When Todd McFarlane and Clive Barker teamed up to create 2001's Tortured Souls line, they managed to create one of the year's hottest lines. That type of success pretty much demanded a follow-up, and indeed we got it.
While Lucidique was the sole carrier of the XX gene in the first line, this time we were offered two: the arachnine Szaltax and the angelic Camille Noire.
When we say Cami is angelic, we don't mean she's a bastion of purity; her particular "torture" is that she's been crafted into the visage of an angel. The flesh has been flayed from her back and stretched over arched metal harnesses to create wings, and a buzzsaw blade is embedded in her exfoliated skull as a halo. The combination looks great.
As with the previous Tortured Souls, McFarlane's sculptors really went the extra mile to detail the figure's open wounds. Her back is just as raw as Luci's was, with the deep crimson muscles and tendons contrasting nicely with the figure's porcelain skin. The piecemeal wings are translucent, and really wrinkle like stretched and stitched tissue.
Camille wears a black corset that hooks into her flesh as it lifts and separates. Her black fingerless gloves are nailed in place, and a wicked black neck brace holds her head up high. Barbed wire runs up her right arm, as well as circling her brow just beneath the blade. There's a thick leather strap wrapped tightly around her right thigh, which leads up to one of the figure's problem areas: the paintjob.
Recognizing that such a tight binding would cause severe bruising, the figure was designed with large purple contusions on her thighs. The paint was applied very poorly though, leaving the figure with
less bruises than big purple dots. I passed on three Camilles (and she ships one per case) before finding an acceptable one.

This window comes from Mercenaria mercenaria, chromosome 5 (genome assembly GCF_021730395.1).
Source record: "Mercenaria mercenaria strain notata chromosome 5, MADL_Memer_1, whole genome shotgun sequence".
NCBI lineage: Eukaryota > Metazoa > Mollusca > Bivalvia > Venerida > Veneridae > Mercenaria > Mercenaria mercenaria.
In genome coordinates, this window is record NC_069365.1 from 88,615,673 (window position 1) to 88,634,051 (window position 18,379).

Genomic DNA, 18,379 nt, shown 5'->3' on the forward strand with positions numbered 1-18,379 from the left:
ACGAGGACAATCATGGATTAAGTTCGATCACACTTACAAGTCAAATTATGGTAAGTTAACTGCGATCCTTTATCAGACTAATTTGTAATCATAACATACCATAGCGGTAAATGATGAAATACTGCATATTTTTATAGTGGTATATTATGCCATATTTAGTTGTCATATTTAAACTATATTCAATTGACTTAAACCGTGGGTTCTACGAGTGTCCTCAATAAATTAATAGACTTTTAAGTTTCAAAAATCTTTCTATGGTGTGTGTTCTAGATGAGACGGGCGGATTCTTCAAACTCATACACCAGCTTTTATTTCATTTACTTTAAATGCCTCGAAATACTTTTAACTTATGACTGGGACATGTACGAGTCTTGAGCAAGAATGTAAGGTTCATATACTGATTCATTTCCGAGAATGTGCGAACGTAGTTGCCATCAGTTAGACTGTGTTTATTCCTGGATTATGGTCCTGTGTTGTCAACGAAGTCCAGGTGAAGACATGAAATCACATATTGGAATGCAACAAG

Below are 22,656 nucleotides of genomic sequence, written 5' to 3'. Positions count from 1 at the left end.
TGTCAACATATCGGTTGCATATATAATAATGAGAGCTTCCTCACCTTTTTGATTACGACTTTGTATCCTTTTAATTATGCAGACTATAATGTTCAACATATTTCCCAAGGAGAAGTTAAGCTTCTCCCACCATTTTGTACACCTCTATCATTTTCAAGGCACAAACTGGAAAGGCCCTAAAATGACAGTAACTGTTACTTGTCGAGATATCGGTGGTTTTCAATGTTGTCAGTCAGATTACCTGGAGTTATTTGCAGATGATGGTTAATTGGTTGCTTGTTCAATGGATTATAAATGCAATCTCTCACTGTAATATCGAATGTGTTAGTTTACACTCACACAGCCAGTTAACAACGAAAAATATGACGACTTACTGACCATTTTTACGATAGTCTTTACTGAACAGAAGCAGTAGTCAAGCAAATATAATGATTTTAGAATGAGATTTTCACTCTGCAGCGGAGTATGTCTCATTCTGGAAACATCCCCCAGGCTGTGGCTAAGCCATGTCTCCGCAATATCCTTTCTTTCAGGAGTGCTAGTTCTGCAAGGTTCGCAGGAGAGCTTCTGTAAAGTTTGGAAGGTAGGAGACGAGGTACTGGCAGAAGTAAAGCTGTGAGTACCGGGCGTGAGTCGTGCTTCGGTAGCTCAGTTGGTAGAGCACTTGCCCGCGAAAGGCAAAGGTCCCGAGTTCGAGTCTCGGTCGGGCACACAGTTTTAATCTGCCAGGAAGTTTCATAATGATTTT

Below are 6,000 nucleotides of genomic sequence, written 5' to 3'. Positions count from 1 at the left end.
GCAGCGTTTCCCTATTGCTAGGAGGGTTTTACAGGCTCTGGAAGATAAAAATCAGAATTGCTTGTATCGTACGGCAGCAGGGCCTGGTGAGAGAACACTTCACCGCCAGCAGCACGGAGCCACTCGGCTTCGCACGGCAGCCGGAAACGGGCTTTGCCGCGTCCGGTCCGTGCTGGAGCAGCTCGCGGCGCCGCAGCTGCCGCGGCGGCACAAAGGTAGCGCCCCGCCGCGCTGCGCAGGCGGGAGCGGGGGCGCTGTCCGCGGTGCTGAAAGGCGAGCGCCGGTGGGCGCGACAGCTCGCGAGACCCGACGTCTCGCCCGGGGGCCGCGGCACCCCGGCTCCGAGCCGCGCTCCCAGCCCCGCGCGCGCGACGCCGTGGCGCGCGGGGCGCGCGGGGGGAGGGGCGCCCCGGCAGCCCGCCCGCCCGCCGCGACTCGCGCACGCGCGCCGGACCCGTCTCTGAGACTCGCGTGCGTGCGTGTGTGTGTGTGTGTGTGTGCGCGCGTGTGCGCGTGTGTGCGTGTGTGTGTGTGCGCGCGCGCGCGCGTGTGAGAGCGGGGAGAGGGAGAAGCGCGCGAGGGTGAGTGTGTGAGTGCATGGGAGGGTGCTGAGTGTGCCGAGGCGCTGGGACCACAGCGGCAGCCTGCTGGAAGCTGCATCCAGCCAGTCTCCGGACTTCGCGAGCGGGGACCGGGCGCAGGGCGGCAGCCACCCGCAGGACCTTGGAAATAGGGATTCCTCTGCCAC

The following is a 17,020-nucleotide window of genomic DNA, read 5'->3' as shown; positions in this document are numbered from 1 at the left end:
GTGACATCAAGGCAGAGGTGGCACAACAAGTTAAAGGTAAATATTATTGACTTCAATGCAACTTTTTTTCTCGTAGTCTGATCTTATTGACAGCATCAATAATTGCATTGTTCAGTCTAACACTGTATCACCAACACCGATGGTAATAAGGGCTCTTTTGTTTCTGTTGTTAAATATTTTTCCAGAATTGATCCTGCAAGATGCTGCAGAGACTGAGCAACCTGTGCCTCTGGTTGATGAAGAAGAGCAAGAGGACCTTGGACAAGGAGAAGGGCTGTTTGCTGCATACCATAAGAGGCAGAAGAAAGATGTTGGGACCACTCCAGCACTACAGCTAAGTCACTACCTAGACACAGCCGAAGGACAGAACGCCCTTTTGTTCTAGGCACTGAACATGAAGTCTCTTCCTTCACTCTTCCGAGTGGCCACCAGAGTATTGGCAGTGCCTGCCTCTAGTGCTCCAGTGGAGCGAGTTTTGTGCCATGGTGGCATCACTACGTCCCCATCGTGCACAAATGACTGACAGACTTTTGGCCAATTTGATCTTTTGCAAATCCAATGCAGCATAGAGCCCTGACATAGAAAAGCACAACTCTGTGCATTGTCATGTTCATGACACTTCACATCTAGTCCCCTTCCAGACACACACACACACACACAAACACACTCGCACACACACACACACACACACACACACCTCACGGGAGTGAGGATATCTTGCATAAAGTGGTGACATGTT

The skin has been stripped Cami's left thigh, and a bit of fishnet stocking now holds the muscles in place. A large ring is driven through her kneecap, and both shins have various metal spikes hammered into place. A black skirt and two red ribbons hang down from the figure's waist, trailing on the ground and covering the back of her legs. She's got an eyelet sewn into each shoulder, presumably so she could be hoisted into the air to further complete the angelic look.
In what I find to be the most painful part
of the figure, Cami's shoes raise her up onto her toes, leaving her to walk permanently en pointe. Because there's no way that these tiny feet would support the figure, McToys included a free figure stand. Good show, guys. She's posed with her left hand gesturing forward, seemingly welcoming the viewer, beckoning us toward her. Spooky!
Though the TS2 names are a bit of a mixed bag, Camille Noire is pretty easy to decipher. "Camille" means virginal, unblemished
character, while "Noire" is a variation on the French "noir," or black, making Camille Noire the black virgin. A fitting name for this vile angel. Of course, her name cannot help but reference Camille Paglia, notorious feminist author, whose views on the nature of sexuality and power could either be supported or undercut by the things through which this Camille has gone (depending on how you want to look at it).
Cami is nearly 6⅝" at the top of her saw, and moves at the neck, shoulders, wrists and hips, plus a few extra points on her framework and skull. Normally I want more movement in a toy, but in this case the choices suit the figure.
Part of Tortured Souls Series 1's appeal was the segmented novella offered with the figures. You got a great, detailed background of whichever character you purchased, and there was a running story to encourage you to buy the other figs.
Alas, there's no story to accompany these new Tortured Souls, so we don't know much about them. Sure, there a small pseudo-blurbs on Spawn.com, but nothing informative. I can't help but think that this is going to impact TS2's sales, but only time will tell.